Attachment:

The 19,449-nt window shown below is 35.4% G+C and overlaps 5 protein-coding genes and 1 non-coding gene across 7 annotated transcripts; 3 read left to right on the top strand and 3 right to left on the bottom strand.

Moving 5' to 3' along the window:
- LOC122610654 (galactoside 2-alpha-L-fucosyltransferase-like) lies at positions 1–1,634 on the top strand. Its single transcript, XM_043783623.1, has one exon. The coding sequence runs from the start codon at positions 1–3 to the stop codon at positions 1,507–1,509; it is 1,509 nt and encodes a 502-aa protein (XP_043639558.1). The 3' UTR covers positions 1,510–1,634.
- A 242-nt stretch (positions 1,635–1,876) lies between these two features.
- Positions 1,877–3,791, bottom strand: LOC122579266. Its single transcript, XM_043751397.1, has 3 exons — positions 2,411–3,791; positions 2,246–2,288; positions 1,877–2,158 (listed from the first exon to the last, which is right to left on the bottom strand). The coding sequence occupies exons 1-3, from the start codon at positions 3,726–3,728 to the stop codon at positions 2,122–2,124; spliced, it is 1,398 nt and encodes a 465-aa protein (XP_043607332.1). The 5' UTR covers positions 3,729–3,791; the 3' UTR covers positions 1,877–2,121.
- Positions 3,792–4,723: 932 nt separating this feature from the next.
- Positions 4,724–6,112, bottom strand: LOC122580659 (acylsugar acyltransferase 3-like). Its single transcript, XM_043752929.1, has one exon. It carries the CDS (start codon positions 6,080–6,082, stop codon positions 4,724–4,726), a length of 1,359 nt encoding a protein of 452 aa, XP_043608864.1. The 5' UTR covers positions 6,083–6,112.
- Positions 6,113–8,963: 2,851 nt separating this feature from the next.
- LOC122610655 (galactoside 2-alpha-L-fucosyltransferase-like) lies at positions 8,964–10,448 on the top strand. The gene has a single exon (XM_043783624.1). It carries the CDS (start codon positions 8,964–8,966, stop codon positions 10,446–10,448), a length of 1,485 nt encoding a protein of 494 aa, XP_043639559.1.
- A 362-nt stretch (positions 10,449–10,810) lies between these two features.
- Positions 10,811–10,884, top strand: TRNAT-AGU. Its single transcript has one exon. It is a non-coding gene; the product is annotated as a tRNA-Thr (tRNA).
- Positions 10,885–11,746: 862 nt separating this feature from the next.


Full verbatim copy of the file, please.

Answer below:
The 19,449-nt window shown below is 35.4% G+C and overlaps 5 protein-coding genes and 1 non-coding gene across 7 annotated transcripts; 3 read left to right on the top strand and 3 right to left on the bottom strand.

Moving 5' to 3' along the window:
- LOC122610654 (galactoside 2-alpha-L-fucosyltransferase-like) lies at positions 1–1,634 on the top strand. Its single transcript, XM_043783623.1, has one exon. The coding sequence runs from the start codon at positions 1–3 to the stop codon at positions 1,507–1,509; it is 1,509 nt and encodes a 502-aa protein (XP_043639558.1). The 3' UTR covers positions 1,510–1,634.
- A 242-nt stretch (positions 1,635–1,876) lies between these two features.
- Positions 1,877–3,791, bottom strand: LOC122579266. Its single transcript, XM_043751397.1, has 3 exons — positions 2,411–3,791; positions 2,246–2,288; positions 1,877–2,158 (listed from the first exon to the last, which is right to left on the bottom strand). The coding sequence occupies exons 1-3, from the start codon at positions 3,726–3,728 to the stop codon at positions 2,122–2,124; spliced, it is 1,398 nt and encodes a 465-aa protein (XP_043607332.1). The 5' UTR covers positions 3,729–3,791; the 3' UTR covers positions 1,877–2,121.
- Positions 3,792–4,723: 932 nt separating this feature from the next.
- Positions 4,724–6,112, bottom strand: LOC122580659 (acylsugar acyltransferase 3-like). Its single transcript, XM_043752929.1, has one exon. It carries the CDS (start codon positions 6,080–6,082, stop codon positions 4,724–4,726), a length of 1,359 nt encoding a protein of 452 aa, XP_043608864.1. The 5' UTR covers positions 6,083–6,112.
- Positions 6,113–8,963: 2,851 nt separating this feature from the next.
- LOC122610655 (galactoside 2-alpha-L-fucosyltransferase-like) lies at positions 8,964–10,448 on the top strand. The gene has a single exon (XM_043783624.1). It carries the CDS (start codon positions 8,964–8,966, stop codon positions 10,446–10,448), a length of 1,485 nt encoding a protein of 494 aa, XP_043639559.1.
- A 362-nt stretch (positions 10,449–10,810) lies between these two features.
- Positions 10,811–10,884, top strand: TRNAT-AGU. Its single transcript has one exon. It is a non-coding gene; the product is annotated as a tRNA-Thr (tRNA).
- Positions 10,885–11,746: 862 nt separating this feature from the next.